Jim Percoco, "sure we've interviewed Vietnam Veterans at the Vietnam Memorial, Korean Veterans at the Korean Memorial but it's never been done in a systematic way, to interview and catalog men and women at their memorial it's never been done before."
WASHINGTON (WUSA9) -- Jim Percoco is on a mission, enlisting his former students and current West Springfield High School seniors to do what hasn't been done before: document every living WWII veteran on camera.
Jim Percoco told us, "Sure, we've interviewed Vietnam Veterans at the Vietnam Memorial, Korean Veterans at the Korean Memorial but it's never been done in a systematic way, to interview and catalog men and women at their memorial. It's never been done before."
Percoco spent 32 years as a history teacher at West Springfield High School. Last summer he came up with the idea of partnering with Honor Flight and interviewing the WWII veterans who fly in to Washington. The idea has taken off. In less than a year Percoco's team of students have talked with 350 veterans, their goal is to interview every WWII veteran until there aren't any more left.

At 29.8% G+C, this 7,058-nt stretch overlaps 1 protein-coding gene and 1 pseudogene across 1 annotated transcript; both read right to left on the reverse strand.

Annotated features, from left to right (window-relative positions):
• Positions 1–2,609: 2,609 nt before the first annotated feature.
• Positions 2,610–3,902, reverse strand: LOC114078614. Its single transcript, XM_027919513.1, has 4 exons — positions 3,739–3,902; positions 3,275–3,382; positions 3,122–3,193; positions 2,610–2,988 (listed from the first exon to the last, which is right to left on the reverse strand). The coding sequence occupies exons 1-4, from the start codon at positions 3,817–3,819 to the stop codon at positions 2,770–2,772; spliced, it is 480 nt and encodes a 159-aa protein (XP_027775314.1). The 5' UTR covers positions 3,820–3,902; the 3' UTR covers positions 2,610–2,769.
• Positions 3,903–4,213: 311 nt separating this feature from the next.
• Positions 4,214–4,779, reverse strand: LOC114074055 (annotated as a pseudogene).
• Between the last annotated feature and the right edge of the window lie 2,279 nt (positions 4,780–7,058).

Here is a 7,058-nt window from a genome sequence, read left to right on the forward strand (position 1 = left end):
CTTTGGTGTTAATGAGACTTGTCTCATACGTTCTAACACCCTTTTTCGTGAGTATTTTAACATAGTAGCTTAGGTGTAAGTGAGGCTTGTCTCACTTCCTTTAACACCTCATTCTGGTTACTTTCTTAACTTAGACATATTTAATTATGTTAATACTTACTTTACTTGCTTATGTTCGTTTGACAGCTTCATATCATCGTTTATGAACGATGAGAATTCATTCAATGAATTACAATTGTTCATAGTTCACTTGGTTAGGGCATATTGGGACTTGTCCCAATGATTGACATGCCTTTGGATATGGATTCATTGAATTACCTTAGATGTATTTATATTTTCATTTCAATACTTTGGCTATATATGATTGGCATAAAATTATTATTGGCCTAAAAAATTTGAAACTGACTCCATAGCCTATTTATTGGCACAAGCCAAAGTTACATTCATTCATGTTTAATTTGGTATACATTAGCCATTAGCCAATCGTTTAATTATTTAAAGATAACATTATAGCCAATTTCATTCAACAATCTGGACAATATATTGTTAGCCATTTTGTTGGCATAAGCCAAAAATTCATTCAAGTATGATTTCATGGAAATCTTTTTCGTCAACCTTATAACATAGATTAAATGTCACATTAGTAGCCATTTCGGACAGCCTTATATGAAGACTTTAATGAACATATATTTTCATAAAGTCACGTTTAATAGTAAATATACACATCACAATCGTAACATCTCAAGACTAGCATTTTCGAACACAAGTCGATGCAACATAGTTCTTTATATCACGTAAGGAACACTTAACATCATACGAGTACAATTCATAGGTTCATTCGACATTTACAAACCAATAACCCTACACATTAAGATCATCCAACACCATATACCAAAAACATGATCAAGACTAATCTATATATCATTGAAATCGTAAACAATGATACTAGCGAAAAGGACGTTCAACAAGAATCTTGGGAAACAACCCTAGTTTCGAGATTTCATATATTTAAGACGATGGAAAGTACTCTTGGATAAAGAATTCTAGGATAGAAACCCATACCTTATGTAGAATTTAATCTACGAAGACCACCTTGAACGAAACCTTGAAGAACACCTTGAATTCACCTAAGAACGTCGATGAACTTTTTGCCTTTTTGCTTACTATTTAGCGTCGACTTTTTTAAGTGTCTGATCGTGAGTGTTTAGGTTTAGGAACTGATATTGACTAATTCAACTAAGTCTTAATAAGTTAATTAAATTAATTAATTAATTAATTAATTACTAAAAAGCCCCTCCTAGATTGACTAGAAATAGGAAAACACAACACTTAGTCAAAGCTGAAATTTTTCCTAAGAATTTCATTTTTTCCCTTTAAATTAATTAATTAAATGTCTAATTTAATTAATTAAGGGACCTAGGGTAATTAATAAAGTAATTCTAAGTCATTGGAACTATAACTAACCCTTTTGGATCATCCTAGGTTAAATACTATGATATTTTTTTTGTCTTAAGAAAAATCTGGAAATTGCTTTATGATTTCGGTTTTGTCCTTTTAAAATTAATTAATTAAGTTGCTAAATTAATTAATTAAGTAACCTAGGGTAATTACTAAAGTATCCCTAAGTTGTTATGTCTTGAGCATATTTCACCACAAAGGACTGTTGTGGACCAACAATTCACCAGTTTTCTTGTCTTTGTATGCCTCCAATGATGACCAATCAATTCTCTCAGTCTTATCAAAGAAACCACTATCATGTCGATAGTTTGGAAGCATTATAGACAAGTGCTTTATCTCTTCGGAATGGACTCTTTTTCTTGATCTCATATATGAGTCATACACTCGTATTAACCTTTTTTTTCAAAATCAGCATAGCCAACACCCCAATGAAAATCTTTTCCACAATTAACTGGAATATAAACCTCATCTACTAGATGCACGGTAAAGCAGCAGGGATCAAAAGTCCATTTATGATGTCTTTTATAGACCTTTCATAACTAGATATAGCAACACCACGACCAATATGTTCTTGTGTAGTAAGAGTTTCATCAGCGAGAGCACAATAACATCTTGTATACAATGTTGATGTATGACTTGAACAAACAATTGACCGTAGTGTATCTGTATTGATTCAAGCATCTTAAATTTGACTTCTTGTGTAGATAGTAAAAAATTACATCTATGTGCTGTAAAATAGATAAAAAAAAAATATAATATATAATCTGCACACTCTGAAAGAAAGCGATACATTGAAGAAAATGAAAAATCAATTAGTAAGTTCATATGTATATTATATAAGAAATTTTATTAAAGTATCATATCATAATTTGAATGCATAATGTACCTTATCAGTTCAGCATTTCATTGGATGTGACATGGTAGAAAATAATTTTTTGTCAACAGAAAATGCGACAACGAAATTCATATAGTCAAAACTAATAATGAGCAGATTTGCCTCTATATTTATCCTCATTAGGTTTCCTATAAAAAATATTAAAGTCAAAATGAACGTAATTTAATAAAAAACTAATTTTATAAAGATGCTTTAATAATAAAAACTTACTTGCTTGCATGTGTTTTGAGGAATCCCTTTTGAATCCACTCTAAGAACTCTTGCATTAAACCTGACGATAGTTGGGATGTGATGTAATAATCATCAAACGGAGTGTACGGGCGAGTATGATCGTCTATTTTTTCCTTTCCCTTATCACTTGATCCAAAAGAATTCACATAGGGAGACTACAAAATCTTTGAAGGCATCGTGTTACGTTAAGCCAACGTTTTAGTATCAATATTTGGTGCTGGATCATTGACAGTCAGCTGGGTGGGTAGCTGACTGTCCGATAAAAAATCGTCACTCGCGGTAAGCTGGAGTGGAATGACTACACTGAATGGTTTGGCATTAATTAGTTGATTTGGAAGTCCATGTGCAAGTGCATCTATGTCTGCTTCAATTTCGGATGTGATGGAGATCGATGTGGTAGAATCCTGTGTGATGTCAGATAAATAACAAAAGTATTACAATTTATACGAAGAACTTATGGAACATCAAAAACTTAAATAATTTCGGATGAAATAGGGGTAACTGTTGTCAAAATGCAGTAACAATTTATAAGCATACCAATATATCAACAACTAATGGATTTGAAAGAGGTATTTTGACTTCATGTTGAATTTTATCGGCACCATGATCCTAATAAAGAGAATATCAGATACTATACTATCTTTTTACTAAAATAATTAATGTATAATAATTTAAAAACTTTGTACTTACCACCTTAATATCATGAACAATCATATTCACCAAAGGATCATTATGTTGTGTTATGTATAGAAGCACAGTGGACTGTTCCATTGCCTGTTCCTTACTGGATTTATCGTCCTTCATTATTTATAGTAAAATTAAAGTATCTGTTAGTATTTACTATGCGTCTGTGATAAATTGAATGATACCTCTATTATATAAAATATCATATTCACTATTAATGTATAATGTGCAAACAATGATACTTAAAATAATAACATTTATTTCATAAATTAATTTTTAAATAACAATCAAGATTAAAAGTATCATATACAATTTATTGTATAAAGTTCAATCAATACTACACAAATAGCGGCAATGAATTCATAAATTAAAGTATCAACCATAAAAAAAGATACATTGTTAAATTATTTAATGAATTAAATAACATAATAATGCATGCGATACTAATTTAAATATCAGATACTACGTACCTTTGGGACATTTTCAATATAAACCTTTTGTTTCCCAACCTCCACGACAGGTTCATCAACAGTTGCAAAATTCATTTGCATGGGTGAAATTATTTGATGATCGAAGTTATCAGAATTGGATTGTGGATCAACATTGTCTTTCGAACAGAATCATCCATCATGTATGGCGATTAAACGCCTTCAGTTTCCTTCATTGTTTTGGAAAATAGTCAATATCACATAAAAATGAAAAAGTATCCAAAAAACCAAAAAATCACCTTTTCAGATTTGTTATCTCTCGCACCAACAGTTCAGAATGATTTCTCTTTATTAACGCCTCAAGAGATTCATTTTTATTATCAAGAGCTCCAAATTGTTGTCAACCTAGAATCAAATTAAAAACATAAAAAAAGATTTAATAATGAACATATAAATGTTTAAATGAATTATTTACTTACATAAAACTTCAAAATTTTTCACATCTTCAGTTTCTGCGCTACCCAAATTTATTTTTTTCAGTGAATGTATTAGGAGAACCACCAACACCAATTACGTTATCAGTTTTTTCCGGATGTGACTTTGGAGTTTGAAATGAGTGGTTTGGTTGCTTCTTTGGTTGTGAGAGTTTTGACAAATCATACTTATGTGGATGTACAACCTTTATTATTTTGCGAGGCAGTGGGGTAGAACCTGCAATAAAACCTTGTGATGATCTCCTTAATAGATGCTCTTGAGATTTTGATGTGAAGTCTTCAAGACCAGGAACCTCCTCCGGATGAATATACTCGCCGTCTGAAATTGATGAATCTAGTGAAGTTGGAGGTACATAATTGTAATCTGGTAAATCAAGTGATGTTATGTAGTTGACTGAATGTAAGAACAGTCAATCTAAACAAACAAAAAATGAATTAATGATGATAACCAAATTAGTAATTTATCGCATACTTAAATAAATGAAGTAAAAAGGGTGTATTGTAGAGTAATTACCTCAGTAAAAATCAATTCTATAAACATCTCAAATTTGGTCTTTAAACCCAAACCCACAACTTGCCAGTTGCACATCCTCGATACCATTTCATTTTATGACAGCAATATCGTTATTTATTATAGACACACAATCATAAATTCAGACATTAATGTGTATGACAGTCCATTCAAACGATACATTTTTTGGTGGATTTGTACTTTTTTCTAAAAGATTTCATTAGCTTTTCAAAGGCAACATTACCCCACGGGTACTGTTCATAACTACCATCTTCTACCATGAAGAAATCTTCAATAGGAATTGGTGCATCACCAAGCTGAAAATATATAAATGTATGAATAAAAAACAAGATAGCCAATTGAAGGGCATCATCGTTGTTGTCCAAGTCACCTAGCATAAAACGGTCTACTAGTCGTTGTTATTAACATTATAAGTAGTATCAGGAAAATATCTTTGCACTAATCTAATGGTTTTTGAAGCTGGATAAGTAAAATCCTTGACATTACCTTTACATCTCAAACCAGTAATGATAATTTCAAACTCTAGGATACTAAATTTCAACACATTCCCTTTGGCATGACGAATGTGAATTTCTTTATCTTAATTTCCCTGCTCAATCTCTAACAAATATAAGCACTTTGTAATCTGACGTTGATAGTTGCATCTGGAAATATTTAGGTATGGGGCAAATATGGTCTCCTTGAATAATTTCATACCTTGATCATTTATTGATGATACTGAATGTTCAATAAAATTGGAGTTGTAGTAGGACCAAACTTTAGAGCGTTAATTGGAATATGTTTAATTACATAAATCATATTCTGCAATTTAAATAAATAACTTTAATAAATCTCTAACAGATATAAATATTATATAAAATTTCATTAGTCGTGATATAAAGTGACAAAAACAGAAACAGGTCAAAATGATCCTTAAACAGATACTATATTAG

Percoco may have retired from the Fairfax Co School system but he hasn't stopped teaching. Friends of the National World War II Memorial ended up hiring him to be the Memorial's educational director.
You'll find Heidi Abou-Ghaida, a West Springfield H.S. senior at the memorial on most weekends. She's spent nearly a year on the project.
"I was in Mr. Percoco's class and he can even tell you I wasn't interested in WWII or any of it. Once he asked me to be in this project. It just really opened my eyes. I thought this is bad because I need to know my history and we don't want to repeat history."
There are about 2 million World War II Veterans still alive. It's a race against time with each passing day we lose anywhere from 600-1000 WWII heroes.
Percoco told us, "It's crucial to get these stories as each slips away that's a piece of WWII history that no longer accessible.
Retired Senator Bob Dole was interviewed last year by the students and on Saturday he stopped by the memorial he helped to build.
"It's surprising how many young people don't know anything about WWII and what they can learn from these soldiers, old guys as I like to say," he said.
Abou-Ghaida shared, "I don't like to cry, but it really does make me cry because what they did at our age is unbelievable. I can't imagine going to war at my age. I'm thinking about the people who died for us who served for us because this Memorial Day is not only for those living now but who took their lives for us. We wouldn't be here if it weren't for them. I pray every day and thank them for it."